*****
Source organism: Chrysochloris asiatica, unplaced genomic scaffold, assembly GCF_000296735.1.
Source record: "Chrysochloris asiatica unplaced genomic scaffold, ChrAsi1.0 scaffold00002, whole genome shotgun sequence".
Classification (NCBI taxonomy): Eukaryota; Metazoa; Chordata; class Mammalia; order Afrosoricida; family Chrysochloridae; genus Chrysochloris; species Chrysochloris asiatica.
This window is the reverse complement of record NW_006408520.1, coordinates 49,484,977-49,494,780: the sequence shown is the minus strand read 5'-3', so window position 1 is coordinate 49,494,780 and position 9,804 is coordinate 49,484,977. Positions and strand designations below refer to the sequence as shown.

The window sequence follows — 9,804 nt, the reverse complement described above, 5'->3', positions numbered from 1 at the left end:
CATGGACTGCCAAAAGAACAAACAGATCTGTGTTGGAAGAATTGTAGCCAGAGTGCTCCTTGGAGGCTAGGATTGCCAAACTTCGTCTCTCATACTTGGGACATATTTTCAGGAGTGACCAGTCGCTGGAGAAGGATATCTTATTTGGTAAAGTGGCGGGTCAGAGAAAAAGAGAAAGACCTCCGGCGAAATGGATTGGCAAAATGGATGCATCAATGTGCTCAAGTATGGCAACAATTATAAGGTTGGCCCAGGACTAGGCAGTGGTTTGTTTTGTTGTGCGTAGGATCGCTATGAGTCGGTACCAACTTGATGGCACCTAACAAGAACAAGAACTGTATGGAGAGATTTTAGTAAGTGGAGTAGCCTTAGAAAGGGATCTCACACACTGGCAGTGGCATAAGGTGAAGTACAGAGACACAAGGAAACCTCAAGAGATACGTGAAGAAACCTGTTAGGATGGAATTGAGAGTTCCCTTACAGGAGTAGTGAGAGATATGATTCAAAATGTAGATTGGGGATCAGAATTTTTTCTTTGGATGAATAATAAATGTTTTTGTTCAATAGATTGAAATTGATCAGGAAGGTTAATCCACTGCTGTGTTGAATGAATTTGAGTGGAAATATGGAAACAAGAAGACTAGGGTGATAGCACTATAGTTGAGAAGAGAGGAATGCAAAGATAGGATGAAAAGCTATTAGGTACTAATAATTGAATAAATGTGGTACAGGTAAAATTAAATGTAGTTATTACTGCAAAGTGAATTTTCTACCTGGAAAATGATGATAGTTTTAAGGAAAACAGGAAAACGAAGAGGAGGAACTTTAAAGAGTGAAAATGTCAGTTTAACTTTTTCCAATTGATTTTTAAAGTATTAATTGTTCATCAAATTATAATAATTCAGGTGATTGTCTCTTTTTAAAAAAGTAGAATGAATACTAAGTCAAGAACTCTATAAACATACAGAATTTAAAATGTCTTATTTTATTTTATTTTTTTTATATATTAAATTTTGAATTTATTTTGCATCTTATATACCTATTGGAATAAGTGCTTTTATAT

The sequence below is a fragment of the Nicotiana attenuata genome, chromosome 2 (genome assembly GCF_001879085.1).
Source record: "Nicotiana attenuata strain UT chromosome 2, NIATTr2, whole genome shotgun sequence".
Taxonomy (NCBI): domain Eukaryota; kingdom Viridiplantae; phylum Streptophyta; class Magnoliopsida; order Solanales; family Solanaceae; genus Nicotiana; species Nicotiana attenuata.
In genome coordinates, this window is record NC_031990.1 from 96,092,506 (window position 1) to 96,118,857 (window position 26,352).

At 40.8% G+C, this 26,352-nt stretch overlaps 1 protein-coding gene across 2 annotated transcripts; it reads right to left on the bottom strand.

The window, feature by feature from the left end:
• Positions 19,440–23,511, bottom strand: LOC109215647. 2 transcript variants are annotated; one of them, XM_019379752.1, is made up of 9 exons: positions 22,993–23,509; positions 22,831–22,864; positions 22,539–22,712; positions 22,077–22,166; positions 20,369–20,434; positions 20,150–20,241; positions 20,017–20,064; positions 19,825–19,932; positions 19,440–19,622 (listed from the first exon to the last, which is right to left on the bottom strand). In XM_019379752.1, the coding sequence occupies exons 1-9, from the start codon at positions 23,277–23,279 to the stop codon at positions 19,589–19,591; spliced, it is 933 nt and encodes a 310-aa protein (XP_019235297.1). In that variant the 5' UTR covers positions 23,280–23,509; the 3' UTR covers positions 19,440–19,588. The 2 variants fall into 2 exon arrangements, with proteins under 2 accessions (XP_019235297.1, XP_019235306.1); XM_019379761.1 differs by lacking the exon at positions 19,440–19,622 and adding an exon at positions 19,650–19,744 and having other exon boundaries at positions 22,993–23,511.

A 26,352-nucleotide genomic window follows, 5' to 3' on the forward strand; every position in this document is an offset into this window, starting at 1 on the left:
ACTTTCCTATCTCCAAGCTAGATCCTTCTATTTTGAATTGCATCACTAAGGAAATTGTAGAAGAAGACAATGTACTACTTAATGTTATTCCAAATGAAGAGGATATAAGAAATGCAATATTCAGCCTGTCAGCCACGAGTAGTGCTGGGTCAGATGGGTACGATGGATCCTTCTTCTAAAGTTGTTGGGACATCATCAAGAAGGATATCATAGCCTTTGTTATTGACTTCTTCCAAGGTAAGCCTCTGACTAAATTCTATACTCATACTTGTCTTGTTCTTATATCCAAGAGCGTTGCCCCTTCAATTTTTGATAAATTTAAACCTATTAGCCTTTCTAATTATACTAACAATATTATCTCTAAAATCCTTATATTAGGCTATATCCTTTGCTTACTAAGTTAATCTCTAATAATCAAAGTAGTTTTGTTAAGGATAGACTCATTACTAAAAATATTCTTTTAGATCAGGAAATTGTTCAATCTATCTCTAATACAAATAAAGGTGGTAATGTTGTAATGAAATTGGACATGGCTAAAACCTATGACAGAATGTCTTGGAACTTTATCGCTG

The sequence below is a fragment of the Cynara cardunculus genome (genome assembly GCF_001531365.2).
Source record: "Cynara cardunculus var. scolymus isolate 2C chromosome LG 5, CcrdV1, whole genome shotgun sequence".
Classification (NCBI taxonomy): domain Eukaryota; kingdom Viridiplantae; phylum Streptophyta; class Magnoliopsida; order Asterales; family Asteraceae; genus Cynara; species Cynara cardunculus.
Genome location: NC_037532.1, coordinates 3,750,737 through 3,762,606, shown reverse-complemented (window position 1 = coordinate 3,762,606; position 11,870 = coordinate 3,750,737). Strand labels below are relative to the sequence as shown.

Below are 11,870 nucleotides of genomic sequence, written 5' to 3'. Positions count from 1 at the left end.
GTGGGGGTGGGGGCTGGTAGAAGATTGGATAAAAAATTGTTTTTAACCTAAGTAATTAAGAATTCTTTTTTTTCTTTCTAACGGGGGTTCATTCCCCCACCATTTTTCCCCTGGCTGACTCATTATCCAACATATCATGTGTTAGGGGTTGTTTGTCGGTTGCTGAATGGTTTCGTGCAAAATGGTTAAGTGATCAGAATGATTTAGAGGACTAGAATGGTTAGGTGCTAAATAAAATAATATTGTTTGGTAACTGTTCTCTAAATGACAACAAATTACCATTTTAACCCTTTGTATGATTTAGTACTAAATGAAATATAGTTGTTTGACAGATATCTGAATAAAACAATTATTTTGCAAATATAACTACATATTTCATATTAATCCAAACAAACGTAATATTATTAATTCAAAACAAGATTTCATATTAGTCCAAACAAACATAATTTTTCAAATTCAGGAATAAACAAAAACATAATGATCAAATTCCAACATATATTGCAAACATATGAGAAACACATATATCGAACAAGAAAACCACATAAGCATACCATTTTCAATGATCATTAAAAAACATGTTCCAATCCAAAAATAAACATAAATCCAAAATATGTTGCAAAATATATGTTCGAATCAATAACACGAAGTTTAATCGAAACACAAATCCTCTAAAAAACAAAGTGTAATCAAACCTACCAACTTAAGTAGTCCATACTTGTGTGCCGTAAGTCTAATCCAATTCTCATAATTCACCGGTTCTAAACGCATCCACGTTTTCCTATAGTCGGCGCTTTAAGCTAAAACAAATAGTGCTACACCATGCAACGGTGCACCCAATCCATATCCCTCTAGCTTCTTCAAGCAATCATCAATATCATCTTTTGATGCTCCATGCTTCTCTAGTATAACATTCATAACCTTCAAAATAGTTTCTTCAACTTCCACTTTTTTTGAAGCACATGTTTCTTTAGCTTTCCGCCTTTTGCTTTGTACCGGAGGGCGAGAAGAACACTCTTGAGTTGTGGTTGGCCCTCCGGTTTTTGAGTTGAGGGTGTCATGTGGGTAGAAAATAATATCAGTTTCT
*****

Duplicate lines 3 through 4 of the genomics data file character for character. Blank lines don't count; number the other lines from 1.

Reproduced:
Classification (NCBI taxonomy): Eukaryota; Metazoa; Chordata; class Mammalia; order Afrosoricida; family Chrysochloridae; genus Chrysochloris; species Chrysochloris asiatica.
This window is the reverse complement of record NW_006408520.1, coordinates 49,484,977-49,494,780: the sequence shown is the minus strand read 5'-3', so window position 1 is coordinate 49,494,780 and position 9,804 is coordinate 49,484,977. Positions and strand designations below refer to the sequence as shown.